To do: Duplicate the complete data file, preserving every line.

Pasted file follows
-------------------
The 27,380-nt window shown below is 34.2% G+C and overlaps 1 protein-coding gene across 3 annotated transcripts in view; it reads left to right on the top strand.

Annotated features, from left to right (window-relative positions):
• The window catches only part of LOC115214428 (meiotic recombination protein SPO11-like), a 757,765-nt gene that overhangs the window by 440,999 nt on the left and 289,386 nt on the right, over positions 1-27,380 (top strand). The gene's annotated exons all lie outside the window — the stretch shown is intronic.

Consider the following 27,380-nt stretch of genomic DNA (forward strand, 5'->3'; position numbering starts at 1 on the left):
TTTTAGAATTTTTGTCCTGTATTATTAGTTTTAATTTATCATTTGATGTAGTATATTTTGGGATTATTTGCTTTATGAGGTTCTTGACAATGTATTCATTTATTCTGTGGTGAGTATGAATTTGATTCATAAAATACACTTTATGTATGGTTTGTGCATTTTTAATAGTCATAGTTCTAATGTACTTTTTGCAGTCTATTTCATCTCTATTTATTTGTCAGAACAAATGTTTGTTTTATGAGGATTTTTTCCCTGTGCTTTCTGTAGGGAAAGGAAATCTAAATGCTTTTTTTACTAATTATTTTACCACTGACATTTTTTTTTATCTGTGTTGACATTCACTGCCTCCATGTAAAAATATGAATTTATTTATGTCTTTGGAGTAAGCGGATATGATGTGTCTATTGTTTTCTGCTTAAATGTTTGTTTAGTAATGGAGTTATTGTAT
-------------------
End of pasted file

The 27,380-nt window shown below is 34.2% G+C and overlaps 1 protein-coding gene across 3 annotated transcripts in view; it reads left to right on the top strand.

Annotated features, from left to right (window-relative positions):
• The window catches only part of LOC115214428 (meiotic recombination protein SPO11-like), a 757,765-nt gene that overhangs the window by 440,999 nt on the left and 289,386 nt on the right, over positions 1-27,380 (top strand). The gene's annotated exons all lie outside the window — the stretch shown is intronic.

Consider the following 27,380-nt stretch of genomic DNA (forward strand, 5'->3'; position numbering starts at 1 on the left):
TTTTAGAATTTTTGTCCTGTATTATTAGTTTTAATTTATCATTTGATGTAGTATATTTTGGGATTATTTGCTTTATGAGGTTCTTGACAATGTATTCATTTATTCTGTGGTGAGTATGAATTTGATTCATAAAATACACTTTATGTATGGTTTGTGCATTTTTAATAGTCATAGTTCTAATGTACTTTTTGCAGTCTATTTCATCTCTATTTATTTGTCAGAACAAATGTTTGTTTTATGAGGATTTTTTCCCTGTGCTTTCTGTAGGGAAAGGAAATCTAAATGCTTTTTTTACTAATTATTTTACCACTGACATTTTTTTTTATCTGTGTTGACATTCACTGCCTCCATGTAAAAATATGAATTTATTTATGTCTTTGGAGTAAGCGGATATGATGTGTCTATTGTTTTCTGCTTAAATGTTTGTTTAGTAATGGAGTTATTGTAT